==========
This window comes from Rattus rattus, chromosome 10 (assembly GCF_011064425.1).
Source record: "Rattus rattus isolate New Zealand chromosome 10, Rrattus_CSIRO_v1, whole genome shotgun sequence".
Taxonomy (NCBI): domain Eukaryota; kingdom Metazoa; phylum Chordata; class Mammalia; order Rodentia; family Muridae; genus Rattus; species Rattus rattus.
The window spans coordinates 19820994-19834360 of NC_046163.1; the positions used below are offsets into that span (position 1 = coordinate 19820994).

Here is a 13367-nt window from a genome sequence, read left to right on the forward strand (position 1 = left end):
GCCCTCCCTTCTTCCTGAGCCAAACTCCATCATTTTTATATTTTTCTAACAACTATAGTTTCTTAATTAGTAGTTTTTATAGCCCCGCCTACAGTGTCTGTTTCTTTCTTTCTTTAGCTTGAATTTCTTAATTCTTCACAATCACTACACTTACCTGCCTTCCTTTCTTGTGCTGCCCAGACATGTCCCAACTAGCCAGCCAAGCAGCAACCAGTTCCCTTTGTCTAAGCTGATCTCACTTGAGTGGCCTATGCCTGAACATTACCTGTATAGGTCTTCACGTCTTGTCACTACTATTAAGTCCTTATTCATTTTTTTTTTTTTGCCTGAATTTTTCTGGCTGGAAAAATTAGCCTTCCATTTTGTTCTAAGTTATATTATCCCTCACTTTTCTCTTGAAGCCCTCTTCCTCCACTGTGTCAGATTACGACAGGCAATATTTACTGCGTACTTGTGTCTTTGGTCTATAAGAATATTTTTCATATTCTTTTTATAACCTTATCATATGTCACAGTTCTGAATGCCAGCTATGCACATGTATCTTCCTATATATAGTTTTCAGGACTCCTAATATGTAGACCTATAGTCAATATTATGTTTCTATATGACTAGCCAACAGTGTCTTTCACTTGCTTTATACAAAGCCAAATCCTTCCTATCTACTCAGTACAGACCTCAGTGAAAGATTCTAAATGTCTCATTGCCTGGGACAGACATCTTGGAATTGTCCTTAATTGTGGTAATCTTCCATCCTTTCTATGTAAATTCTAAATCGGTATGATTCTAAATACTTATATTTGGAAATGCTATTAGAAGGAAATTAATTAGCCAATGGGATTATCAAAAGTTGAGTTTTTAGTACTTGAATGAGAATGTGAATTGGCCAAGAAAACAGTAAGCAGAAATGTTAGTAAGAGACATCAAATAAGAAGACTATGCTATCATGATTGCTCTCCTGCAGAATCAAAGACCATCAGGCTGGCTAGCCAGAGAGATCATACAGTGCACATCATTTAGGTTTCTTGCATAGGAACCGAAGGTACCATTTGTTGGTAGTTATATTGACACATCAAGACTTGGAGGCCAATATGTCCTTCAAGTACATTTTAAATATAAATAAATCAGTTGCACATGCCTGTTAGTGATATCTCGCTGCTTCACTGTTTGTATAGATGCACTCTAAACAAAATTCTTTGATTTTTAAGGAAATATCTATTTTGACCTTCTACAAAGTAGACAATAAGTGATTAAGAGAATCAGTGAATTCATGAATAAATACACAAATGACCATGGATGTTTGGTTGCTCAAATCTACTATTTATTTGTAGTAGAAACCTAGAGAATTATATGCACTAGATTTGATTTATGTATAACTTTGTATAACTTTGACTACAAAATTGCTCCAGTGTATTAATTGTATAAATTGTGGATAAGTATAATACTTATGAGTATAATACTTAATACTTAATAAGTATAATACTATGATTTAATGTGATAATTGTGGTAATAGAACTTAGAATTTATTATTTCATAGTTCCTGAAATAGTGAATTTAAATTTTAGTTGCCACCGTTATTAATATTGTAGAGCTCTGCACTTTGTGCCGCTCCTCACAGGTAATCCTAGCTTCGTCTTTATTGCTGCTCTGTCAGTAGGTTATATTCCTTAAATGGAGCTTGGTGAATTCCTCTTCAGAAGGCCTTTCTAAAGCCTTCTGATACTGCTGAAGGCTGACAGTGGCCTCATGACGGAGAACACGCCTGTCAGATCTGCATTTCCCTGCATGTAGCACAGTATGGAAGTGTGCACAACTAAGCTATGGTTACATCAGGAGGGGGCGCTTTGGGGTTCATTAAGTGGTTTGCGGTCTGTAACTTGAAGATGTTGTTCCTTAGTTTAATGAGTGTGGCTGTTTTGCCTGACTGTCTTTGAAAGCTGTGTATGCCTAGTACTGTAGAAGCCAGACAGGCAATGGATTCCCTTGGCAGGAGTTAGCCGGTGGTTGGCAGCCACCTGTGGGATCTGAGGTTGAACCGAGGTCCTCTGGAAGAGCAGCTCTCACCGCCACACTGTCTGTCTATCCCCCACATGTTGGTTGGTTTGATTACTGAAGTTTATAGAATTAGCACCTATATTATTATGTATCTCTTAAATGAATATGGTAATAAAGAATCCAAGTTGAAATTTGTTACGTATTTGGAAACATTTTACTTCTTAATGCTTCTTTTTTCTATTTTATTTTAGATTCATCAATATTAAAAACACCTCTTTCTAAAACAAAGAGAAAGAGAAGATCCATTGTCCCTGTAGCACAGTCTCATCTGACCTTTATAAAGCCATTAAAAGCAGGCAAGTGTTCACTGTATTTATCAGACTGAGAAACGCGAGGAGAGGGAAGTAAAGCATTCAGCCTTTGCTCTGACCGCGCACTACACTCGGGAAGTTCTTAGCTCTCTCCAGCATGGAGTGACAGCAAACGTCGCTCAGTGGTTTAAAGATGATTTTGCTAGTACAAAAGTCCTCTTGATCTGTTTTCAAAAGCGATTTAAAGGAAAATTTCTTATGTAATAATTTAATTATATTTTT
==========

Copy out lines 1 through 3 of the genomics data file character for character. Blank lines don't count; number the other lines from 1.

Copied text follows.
This window comes from Rattus rattus, chromosome 10 (assembly GCF_011064425.1).
Source record: "Rattus rattus isolate New Zealand chromosome 10, Rrattus_CSIRO_v1, whole genome shotgun sequence".
Taxonomy (NCBI): domain Eukaryota; kingdom Metazoa; phylum Chordata; class Mammalia; order Rodentia; family Muridae; genus Rattus; species Rattus rattus.